The accounting for the stock premium is quite simple. The common stockCommon StockCommon stocks are the number of shares of a company and are found in the balance sheet. It is calculated by subtracting retained earnings from total equity. account is used for recording the par value of the stock issued, and a separate account termed ‘paid-in capital over parPaid-in Capital Over ParPaid in Capital is the capital amount that a Company receives from investors in exchange for the stock sold in the primary market, including common or preferred stock. This considers the sale of stock that an issuer directly sells to the investor & not the sale of stock on the secondary market between investors. ’ is used to record the premium. This is an equity account representing the number of money investors have contributed to the firm in addition to the stock’s par value. The journal entries for the same can be written as follows by extending the above example with a necessary explanation:
If additional stock is issued at a premium, the stock issuance is recorded by debiting cash for $75,000 [2,500 shares *$10 par value]; crediting common stock for $25,000 [2,500 shares * $10 par value]. Further crediting the balance of $50,000 [$75,000 – $25,000] i.e. paid-in capital in excess of base value of $25,000. One can observe that common stock is only for recording the par value of the newly issued shares. Additionally, the paid-in capital account records the entire premium the new investors are willing to pay for the shares.
The entries have a different recording treatment when the securities premium amount is received with Application money and Allotment money.
If the premium money is received with application money, it’s not credited directly to the Securities Premium Account. The application is received, but as there are possibilities of rejection, one must wait until the application is accepted and finalized. The entries would be:
There will also be times when the stock premium is collected with the allotment money. The journal entries would be:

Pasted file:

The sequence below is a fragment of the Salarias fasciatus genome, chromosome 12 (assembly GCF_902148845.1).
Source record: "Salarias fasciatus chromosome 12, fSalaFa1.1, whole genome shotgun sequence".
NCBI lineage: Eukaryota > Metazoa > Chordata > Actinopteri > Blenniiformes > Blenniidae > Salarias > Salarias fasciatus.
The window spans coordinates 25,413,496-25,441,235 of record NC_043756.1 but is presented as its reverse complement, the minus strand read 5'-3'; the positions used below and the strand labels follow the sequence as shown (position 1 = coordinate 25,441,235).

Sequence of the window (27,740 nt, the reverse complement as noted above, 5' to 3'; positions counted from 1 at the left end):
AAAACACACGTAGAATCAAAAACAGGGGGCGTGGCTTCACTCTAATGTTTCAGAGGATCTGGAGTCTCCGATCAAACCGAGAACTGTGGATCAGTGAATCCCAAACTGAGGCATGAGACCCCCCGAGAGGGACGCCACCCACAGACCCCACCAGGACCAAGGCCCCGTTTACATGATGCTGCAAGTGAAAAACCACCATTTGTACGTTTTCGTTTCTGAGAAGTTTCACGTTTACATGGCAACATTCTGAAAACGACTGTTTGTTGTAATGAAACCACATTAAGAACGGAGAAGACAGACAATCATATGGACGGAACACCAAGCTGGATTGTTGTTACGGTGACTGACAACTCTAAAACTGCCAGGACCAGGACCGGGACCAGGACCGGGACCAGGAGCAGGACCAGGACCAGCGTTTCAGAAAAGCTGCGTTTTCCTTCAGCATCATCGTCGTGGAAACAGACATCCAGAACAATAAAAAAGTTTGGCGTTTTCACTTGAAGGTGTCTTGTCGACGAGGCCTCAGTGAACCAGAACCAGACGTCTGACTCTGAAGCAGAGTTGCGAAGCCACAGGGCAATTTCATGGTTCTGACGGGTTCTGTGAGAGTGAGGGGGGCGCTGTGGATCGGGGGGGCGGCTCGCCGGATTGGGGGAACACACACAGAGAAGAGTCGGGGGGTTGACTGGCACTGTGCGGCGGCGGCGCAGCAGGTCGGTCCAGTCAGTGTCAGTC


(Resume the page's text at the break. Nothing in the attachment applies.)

Further, upon transfer of application money, the entry would be
An important point to be noted here is that if any advance amount was received during the application, such money should be adjusted towards the share allotment account. However, firstly the advance money should be adjusted against the nominal value of sharesThe Nominal Value Of SharesNominal Value of Shares refers to a stated value that the business issues to a specific type of share for balance sheet purposes. You can calculate it by, Nominal Value of Shares = Value of the total Paid-up Share Capital/Total No. of outstanding shares at a given point in time, and if any balance remains, it shall be adjusted against the securities premium account.
The account is listed on the equity section of the balance sheet and just below the common stock account.
- Every firm should strictly note that the stock premium is a non-distributable reserve. It can be used exclusively for a purpose as defined in the company’s by-laws. It cannot be considered for any other purpose.
- Stock premium should be used for paying equity-related expenses such as Underwriter’s fees.
- Firms are not permitted to utilize the share premium for the dividend payment to shareholders or for setting off operating lossesOperating LossesThe term "net operating loss" refers to an operating loss that occurs when a company's expenses exceed its revenues in a given period and is reflected in the accounting books in the period when the company's allowable tax deductions exceed current taxable income..